6.1 - Strings

دوره: Python Data Structures / فصل: Chapter Six- Strings / درس 2

6.1 - Strings

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So we literally have been using strings from the very first moment because the first thing we did is print Hello world, and so, you know, this is a slide from a couple of lectures ago. So we've been manipulating strings and using internal functions and converting them to floats and doing this, that, and the other thing as we have gone forward. The reason has to do with performance in computer science, where zero is easier to add than subtracting one, but whatever.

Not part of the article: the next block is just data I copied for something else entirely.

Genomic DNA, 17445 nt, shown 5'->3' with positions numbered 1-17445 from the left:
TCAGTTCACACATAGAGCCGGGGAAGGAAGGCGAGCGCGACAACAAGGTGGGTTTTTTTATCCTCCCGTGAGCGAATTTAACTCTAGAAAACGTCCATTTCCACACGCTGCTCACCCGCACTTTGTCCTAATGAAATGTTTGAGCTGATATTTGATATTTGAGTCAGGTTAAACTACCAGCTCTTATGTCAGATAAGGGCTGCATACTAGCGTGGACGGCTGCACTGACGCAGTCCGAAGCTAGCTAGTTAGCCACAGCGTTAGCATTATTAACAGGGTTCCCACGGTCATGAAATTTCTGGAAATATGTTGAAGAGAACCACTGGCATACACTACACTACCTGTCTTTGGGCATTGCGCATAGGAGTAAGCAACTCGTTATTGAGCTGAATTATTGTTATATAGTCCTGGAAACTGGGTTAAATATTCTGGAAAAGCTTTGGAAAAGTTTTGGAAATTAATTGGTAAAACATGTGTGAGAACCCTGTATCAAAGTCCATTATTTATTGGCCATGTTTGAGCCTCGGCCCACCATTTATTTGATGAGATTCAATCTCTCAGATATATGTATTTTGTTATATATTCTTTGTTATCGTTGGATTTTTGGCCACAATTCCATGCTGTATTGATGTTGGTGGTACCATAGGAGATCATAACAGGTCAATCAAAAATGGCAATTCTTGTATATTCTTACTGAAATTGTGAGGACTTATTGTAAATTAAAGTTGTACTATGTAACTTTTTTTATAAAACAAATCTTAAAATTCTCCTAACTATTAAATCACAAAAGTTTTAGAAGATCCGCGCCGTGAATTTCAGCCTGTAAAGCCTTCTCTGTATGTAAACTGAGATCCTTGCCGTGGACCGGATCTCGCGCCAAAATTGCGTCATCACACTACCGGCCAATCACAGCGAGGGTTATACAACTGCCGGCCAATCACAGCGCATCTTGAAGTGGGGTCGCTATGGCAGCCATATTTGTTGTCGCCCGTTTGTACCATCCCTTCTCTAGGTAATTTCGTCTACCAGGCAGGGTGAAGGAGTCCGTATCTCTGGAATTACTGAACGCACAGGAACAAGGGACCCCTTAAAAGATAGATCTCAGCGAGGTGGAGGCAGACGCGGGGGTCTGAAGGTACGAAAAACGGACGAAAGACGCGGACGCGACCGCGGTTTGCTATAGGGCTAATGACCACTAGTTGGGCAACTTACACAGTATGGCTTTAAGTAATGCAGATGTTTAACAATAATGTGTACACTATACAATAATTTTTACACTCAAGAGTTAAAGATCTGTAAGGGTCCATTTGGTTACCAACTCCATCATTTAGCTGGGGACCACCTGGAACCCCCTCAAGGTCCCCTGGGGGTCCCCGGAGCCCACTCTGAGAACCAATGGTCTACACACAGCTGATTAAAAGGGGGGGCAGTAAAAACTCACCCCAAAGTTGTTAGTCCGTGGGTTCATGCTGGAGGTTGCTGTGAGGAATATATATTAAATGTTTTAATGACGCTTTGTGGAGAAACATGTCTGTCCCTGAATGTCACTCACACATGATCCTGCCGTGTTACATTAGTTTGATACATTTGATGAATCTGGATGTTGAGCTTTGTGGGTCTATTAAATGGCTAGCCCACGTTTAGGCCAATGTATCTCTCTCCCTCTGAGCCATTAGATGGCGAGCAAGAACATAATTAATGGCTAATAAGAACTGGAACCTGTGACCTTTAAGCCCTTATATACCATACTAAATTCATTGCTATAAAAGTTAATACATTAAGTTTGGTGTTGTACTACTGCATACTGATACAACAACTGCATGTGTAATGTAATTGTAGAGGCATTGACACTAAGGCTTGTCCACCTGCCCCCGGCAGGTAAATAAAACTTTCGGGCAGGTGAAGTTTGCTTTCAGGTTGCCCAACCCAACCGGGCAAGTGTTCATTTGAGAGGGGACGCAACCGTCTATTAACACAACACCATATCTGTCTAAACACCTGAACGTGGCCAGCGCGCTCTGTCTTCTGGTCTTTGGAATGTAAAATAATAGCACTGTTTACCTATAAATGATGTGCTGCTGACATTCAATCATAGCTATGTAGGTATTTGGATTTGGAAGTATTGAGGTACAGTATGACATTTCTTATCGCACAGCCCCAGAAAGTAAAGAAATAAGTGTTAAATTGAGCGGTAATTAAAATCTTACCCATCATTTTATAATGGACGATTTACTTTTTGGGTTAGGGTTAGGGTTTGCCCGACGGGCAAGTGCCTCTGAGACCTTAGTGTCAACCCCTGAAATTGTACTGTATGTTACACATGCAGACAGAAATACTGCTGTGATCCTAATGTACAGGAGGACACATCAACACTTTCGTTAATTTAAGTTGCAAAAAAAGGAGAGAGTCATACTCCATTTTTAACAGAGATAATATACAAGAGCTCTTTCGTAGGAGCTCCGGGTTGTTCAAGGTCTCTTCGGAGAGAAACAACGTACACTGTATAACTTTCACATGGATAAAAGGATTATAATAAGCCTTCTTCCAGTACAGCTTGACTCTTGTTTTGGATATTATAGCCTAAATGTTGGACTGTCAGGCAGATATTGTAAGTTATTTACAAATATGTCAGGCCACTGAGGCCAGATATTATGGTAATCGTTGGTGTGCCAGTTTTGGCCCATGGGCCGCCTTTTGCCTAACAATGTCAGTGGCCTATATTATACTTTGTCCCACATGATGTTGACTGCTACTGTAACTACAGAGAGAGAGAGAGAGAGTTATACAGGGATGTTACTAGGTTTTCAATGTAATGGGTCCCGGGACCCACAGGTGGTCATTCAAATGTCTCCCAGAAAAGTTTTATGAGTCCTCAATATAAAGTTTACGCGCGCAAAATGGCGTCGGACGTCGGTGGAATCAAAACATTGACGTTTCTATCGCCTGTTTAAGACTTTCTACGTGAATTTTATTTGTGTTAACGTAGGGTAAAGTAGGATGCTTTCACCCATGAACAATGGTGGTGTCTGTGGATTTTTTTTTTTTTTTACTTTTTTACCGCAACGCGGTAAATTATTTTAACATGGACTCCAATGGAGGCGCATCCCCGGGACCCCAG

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Hello and welcome to Chapter 6. Now we’re going to talk about strings. This is really the last chapter that I’m just going to ask you to please learn something without exactly knowing how to do it. We’re just sort of chopping food. It’s like you’re going to be a chef eventually, but we’re just chopping food. So Chapter 6 is the last chapter that you just have to learn how to chop food. We’re going to actually make a meal in Chapter 7. Once we have a file, then all of the things that we’ve learn how to do are going to come into play. So just trust me and listen for one more chapter. So we literally have been using strings from the very first moment because the first thing we did is print Hello world, and so, you know, this is a slide from a couple of lectures ago. And so, you know, we take two strings, double quote, single quotes, we use the plus, remember it looks to the left, looks to the right, concatenates, remember that doesn’t put a space there. And here’s a string that has digits. And now we’re going to try to add 1 to it, and it blows up. Yeah. You know, it’s hardly even – you’re not really sad when you see traceback by now, hopefully. You’re just like, oh, traceback’s a normal thing. I’m trying to learn. TypeError: cannot concatenate strings and integer. It’s trying to tell you what’s going on. And we’re all good. We then take the string, we pass it to the int function, and then that comes back with 123, and we add that and it becomes 124. So it’s all good, right? It’s all good, and we’ve been doing that for a while. Another thing we’ve been doing is reading data from input. The input function prints out a prompt. That’s a prompt. We type something, and then whatever that is comes back as the result of the function, and then it gets stuck into name, and so if we print that – print, of course, is also a function – we pass name in, and we get out Chuck. Even if we enter some numbers, like 100, right, that doesn’t make apple a integer. Apple is a string. Input gives us back a string, so we can’t subtract 10 from it. Traceback again. But if we can convert it to an integer and then subtract 10, then we can get that 100 minus 10 becomes 90. So we’ve been manipulating strings and using internal functions and converting them to floats and doing this, that, and the other thing as we have gone forward. But now, we’re going to start tearing apart strings. So, the ultimate thing we’re going to do is read through a bunch of data, tear that data apart, read line by line, and then look at each line and find things in the line. So we need to know that a line of characters, many characters, which turns into, would be a string, a multi-character string, has indexable data within it. So, the string banana – and I didn’t come up with banana. Actually, the book that I use is based on a book by two people, Allen Downey and Jeff Elkner, and one of those two came up with banana. I would never have come up with banana because I don’t know how to spell banana, and I’m terrified of having a slide or the book with a mistyped banana because I just think somewhere in banana there’s supposed to be two n’s. But, and I read this and it looks like a misspelling to me, but I’m pretty sure that’s right. But that’s neither here nor there. We have this string banana, which is six characters, and we stick it in fruit. And if we look in fruit, you can actually pull each character out. We call this the index operator, and the square brackets are the index operator. And I pronounce this sub, so that’s fruit sub one. Now, as we look at the index, the first one is zero. Now that’s counterintuitive – it goes right back to elevators in Europe that have zero as the first floor. Right? Zero’s the first floor, so Python was invented in the Netherlands – that’s Europe – and so all the elevators are zero, so the first thing is zero. Actually, that’s not the reason at all. The reason has to do with performance in computer science, where zero is easier to add than subtracting one, but whatever. Just remember: the first thing, the second thing, the third thing, fourth thing is sub zero. So this is a six-character string, but the last position is position five. You’ll get it; it won’t take you long. It will seem natural pretty soon. Right now, it seems unnatural. So fruit sub one, that means the character in position one. So, a ends up in letter, and so we indeed can verify that. This thing inside of the brackets can be an expression, it can be a variable, it can be anything you want. There’s a constant, here’s an expression. x is 3, x minus 1, that becomes 2, so fruit sub two comes down here to x and we see the n that comes out of that. So, that’s the index operator. We pronounce it as sub, you know, fruit sub x minus one is how I pronounce that last little bit. And so, it wouldn’t be Python if we didn’t have a traceback, and in this one, I’m making a mistake. And that mistake is I’m going beyond abc, which is zero, one, and two. And so, zot sub five. No, sorry. Python is angry at us. Python is angry at us, and so we get an index error. IndexError: string out of range. Oh, well, I mean string index – well this is the string, that’s the index. That’s the word. We’re doing an index operator, a look-up operator, or a sub operator. So, that’s just a thing you’re not supposed to do. After a while, you kind of get used to the idea that Python is just going to traceback on you from time to time. There is a number of functions. We can pass a string into the len function, and we can get the length. The length of this is six characters. It is indeed six characters; even though it’s zero through five, it’s still six characters. So the len is just another function, we talked about functions before. Functions take as input some parameter, so fruit is assigned into banana, and then we’re doing this. Remember, we evaluate the right-hand side here. This fruit gets passed into len, so the string banana is passed into the len function. The len function does something in the middle of it, and then the len returns us a 6 with the return statement, and then that 6 goes – that’s an integer 6 – goes to x, so then we print it out and we get the 6. Okay, so len is a function, takes an input parameter, and away we go. And so inside of len, there is some code that takes this. It’s got a for loop or who knows what’s in here, and then it’s got a return statement, and then it returns the stuff which then replaces this as the residual value in the expression, and then the assignment statement finishes, and then 6 ends up in x, and away we go. So, there’s lots of things that you can do with strings. Asking how long they are is one of the things that you can do with a string. Now, we want to loop through a string. Well, given that we can have this index operator sub, we can then generate a sequence of numbers zero, one, two, three, four, five, and then we can look up all of the things, right? And so to do that, you know, we got fruit banana and then index – this is our iteration variable – and we’re going to construct a loop, where we’re going to add 1, we’re going to increment index by 1. And then we’re going to say while index is less than len of fruit – and that’s 6, not 5. And this will give us the numbers 0 through 5. So this loop will run with index being 0 through 5. So the first time through it’s 0, the second time through it’s a 1, then a 2, and then we’re going to take the sub zero letter and stick it in the string letter. Sorry, letter is a bad choice of a variable. This could be x, as long as this were x, it doesn’t matter. It’s just letter is a reasonably mnemonic variable unless you’re trying to give a lecture. The letter is letter. The letter gets assigned into letter. So if I just said x, x, then I would say it looks up the letter at the position zero and then puts that letter into the variable x, and then we print out the variable x. Sometimes mnemonic, but there you go. So that’s going to run six times zero, one, two, three, four, five, six, and each time it’s going to print out the index and the letter that happens to be in that string at the index. So now we’ve got a loop that goes through each of the letters in a string. Now, that was the indeterminate loop. We had to construct it. We had to make our own iteration variable, etc. etc. etc. But a much more convenient way, unless you actually need to know the position, just if you want to go through all the letters in a loop, a much more convenient thing to do is just use a for – a determinate loop. Right? So, we’re going to use for and in. And remember, in is like, you know, member of, for all the letters in the set fruit, but in this case, it’s for the iteration variable letter taking on all the successive values of the characters of fruit, so letter’s going to be b, then a, then n, then a, then n, then a. And that means it’s going to run this loop six times, and each time through, letter is going to be something different, and so it just prints this out. And we didn’t have to construct any of that index stuff or any of the fancy stuff, we just rock and roll our way right through that. Here’s those two loops that I just showed you. Right? Here is the determinate loop with the for and the in; and it’s nice and clean and they produce it. Here we construct index, have the while loop, use len, add 1 to index, pull the letter out, and so this line is the same as that line. So this is kind of like five lines of code or four lines of code, and this is like two lines of code. And this might not seem like much, but there’s so many places that you can make a mistake here, you know, if this is like index + 2 or something. Now you do have more flexibility when you’re constructing it this way and sometimes you do have to construct it, but to do the exact same thing, these two things are doing the exact same thing, and so it’s always better to use a more succinct and direct way of describing your code rather than this more this is like showing off how good you are with the while loop, but it’s sort of unnecessary. So use the simplest bit of code that you can use to accomplish what you want. It’s easier for you to write, it’s easier for you to debug, and it’s easier for someone else to understand as they’re reading your code. So we can go back to the iteration chapter and think of all the things that we did, whether it was look for the largest, look for the smallest, see if something’s there. What this is going to do is this is a simple loop that’s going to go through and see how many a’s are in a word. Now we happen to know by looking at it, but it gives you the sense of of iteration. So we take, you know, letter’s going to to take on b a n a n a. It’s going to run this code six times. And if the letter is an a, we do count = count + 1. We set it to 0 at the beginning. Remember how these loops do something at the beginning, they do something in the middle, and then they have kind of like the payoff at the very end. And so this just means every time the letter’s a, we’re going to add 1 to count, so this effectively is counting the number of a’s in the word banana, and out comes 3 because there are 3 a’s. Now if I misspelled it, there would be more n’s and more a’s, but luckily on this slide, I think it’s spelled correctly. Now, I love this in, and we’re going to use this to do a lot of things when we deal with files, when we deal with lists. This idea that in is kind of like this membership notion in algebra. Not that you have to know algebra, but if you do know algebra, it’s like for x such that it’s a member of this set. That’s the concept of in. It’s a very clean abstraction. Maybe you’ll actually learn Python, and then you go back and learn algebra and you go’ll like, Oh, yeah! This little member guy, that’s kind of like an in statement, in statement in for. It’s a very abstract concept that really says this is how we’re supposed to just run this loop six times, you know, one, two, three, four, five, six, do it. Take care of all of the small details for me. Right? And this is again for me is the magic of the for loop, it’s the Python for loop is – the for itself, the for loop does a couple of things. It decides how long the loop’s going to run, when the loop starts, when the loop stops, and it advances the iteration variable automatically, so it decides, am I done? Go get the next letter, run it. Am I done? No, go get the next letter, go get the next letter, go get the next letter, go get the next letter. Oh, now I’m done and I’m going to quit. Right? And so, the for takes all of this, all that logic is in one statement. And like I said, the less code that you have to write, the better off that you are. Now that I showed you how to loop through strings. I want to show you ways that you don’t have to loop through strings. And so, one of the things you do in strings is you basically want to grab a piece of the string. And so this is what we call slicing. And we’re going to use the same square bracket to do slicing, except that we’re going to put an expression in that tells us how far to go. So here we have a string, 0 through 11. Remember they start at 0. And so, in here, instead of saying s sub 0, which would be the first character, we say s sub 0 : 4. And so this gives us a range. Now, the key thing here is the end is up to but not including. OK, up to but not including. So when we say 0, start at 0 and go up to but don’t include 4, that says up to but don’t include 4. So we don’t include 4. Now that, again, may seem counterintuitive, kind of like zero starting is counterintuitive, but I’ll bet you’ll see that there are times when it sort of makes sense to do up to but not including. So for now, just remember up to but not including. So if we go 6 to 7, well, 6 starts here, and then up to but not including doesn’t include the 7, so that’s why we get a capital P. And then, if we do 6 through 20, 6, starting at 6 going up to – you’d think this would be a traceback, but it’s not a traceback. It is okay. After a while, you’re like, “I’m a little disappointed in you, Python. You’re supposed to traceback every time I make a mistake”. Well, somebody decided it was okay to reference beyond the end of a string. And we’ll forgive you, it’s not going to get anything, it’s actually going to stop there, and that’s why we get Python as the answer here. Now, given that the beginning and the end of the string are a very common thing you want, you want a prefix or a suffix off of this string, it’s really common to either eliminate the first character, which means beginning of string, or eliminate the second part of the range, which means the end of the string. So this basically says 0 up to but not including 2, so that’s Mo. And this one says 8 through the end, which means thon. And then you can eliminate them both and so it means the whole thing. Why do you want to do this? I don’t know. I say it’s syntactically there just for completeness. So up next, we’re going to continue learning how we can manipulate strings.